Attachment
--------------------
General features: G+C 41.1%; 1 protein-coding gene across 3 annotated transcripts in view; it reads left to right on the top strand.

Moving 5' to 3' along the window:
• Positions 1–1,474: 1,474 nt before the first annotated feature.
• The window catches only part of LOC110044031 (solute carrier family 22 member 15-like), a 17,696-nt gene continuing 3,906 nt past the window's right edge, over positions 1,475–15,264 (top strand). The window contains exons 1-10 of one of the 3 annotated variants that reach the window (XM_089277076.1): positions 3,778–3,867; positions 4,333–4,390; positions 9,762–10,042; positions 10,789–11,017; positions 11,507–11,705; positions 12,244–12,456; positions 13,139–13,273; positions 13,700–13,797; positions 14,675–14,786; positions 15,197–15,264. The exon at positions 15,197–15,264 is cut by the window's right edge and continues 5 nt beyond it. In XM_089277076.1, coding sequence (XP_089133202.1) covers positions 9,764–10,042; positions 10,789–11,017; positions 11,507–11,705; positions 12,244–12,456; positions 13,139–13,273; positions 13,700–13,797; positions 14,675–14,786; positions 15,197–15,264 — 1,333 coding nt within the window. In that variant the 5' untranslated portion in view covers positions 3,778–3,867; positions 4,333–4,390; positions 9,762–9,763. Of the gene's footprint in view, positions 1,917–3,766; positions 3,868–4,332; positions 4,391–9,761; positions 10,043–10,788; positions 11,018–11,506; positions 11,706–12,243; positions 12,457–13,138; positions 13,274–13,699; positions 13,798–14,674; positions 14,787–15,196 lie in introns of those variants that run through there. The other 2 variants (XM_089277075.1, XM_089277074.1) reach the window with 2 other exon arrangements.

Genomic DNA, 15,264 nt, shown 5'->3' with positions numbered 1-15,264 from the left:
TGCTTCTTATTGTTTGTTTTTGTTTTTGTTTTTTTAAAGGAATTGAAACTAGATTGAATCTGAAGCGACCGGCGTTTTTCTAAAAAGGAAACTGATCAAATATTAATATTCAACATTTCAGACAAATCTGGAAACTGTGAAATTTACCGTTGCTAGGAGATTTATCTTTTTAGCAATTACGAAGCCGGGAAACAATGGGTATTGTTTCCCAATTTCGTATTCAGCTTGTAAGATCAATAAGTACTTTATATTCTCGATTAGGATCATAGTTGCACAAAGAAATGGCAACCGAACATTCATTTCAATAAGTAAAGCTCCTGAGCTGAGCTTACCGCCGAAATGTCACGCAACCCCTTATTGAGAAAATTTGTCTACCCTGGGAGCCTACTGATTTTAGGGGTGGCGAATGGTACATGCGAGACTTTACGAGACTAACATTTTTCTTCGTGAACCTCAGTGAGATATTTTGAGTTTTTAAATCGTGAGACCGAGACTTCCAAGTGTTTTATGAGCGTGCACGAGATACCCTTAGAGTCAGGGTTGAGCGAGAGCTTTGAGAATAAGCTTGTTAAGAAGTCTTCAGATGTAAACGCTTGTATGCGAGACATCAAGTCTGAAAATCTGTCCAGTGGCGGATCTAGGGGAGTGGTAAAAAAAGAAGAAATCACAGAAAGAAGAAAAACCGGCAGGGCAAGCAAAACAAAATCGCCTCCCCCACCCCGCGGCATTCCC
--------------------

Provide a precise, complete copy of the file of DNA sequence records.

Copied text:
General features: G+C 41.1%; 1 protein-coding gene across 3 annotated transcripts in view; it reads left to right on the top strand.

Moving 5' to 3' along the window:
• Positions 1–1,474: 1,474 nt before the first annotated feature.
• The window catches only part of LOC110044031 (solute carrier family 22 member 15-like), a 17,696-nt gene continuing 3,906 nt past the window's right edge, over positions 1,475–15,264 (top strand). The window contains exons 1-10 of one of the 3 annotated variants that reach the window (XM_089277076.1): positions 3,778–3,867; positions 4,333–4,390; positions 9,762–10,042; positions 10,789–11,017; positions 11,507–11,705; positions 12,244–12,456; positions 13,139–13,273; positions 13,700–13,797; positions 14,675–14,786; positions 15,197–15,264. The exon at positions 15,197–15,264 is cut by the window's right edge and continues 5 nt beyond it. In XM_089277076.1, coding sequence (XP_089133202.1) covers positions 9,764–10,042; positions 10,789–11,017; positions 11,507–11,705; positions 12,244–12,456; positions 13,139–13,273; positions 13,700–13,797; positions 14,675–14,786; positions 15,197–15,264 — 1,333 coding nt within the window. In that variant the 5' untranslated portion in view covers positions 3,778–3,867; positions 4,333–4,390; positions 9,762–9,763. Of the gene's footprint in view, positions 1,917–3,766; positions 3,868–4,332; positions 4,391–9,761; positions 10,043–10,788; positions 11,018–11,506; positions 11,706–12,243; positions 12,457–13,138; positions 13,274–13,699; positions 13,798–14,674; positions 14,787–15,196 lie in introns of those variants that run through there. The other 2 variants (XM_089277075.1, XM_089277074.1) reach the window with 2 other exon arrangements.

Genomic DNA, 15,264 nt, shown 5'->3' with positions numbered 1-15,264 from the left:
TGCTTCTTATTGTTTGTTTTTGTTTTTGTTTTTTTAAAGGAATTGAAACTAGATTGAATCTGAAGCGACCGGCGTTTTTCTAAAAAGGAAACTGATCAAATATTAATATTCAACATTTCAGACAAATCTGGAAACTGTGAAATTTACCGTTGCTAGGAGATTTATCTTTTTAGCAATTACGAAGCCGGGAAACAATGGGTATTGTTTCCCAATTTCGTATTCAGCTTGTAAGATCAATAAGTACTTTATATTCTCGATTAGGATCATAGTTGCACAAAGAAATGGCAACCGAACATTCATTTCAATAAGTAAAGCTCCTGAGCTGAGCTTACCGCCGAAATGTCACGCAACCCCTTATTGAGAAAATTTGTCTACCCTGGGAGCCTACTGATTTTAGGGGTGGCGAATGGTACATGCGAGACTTTACGAGACTAACATTTTTCTTCGTGAACCTCAGTGAGATATTTTGAGTTTTTAAATCGTGAGACCGAGACTTCCAAGTGTTTTATGAGCGTGCACGAGATACCCTTAGAGTCAGGGTTGAGCGAGAGCTTTGAGAATAAGCTTGTTAAGAAGTCTTCAGATGTAAACGCTTGTATGCGAGACATCAAGTCTGAAAATCTGTCCAGTGGCGGATCTAGGGGAGTGGTAAAAAAAGAAGAAATCACAGAAAGAAGAAAAACCGGCAGGGCAAGCAAAACAAAATCGCCTCCCCCACCCCGCGGCATTCCC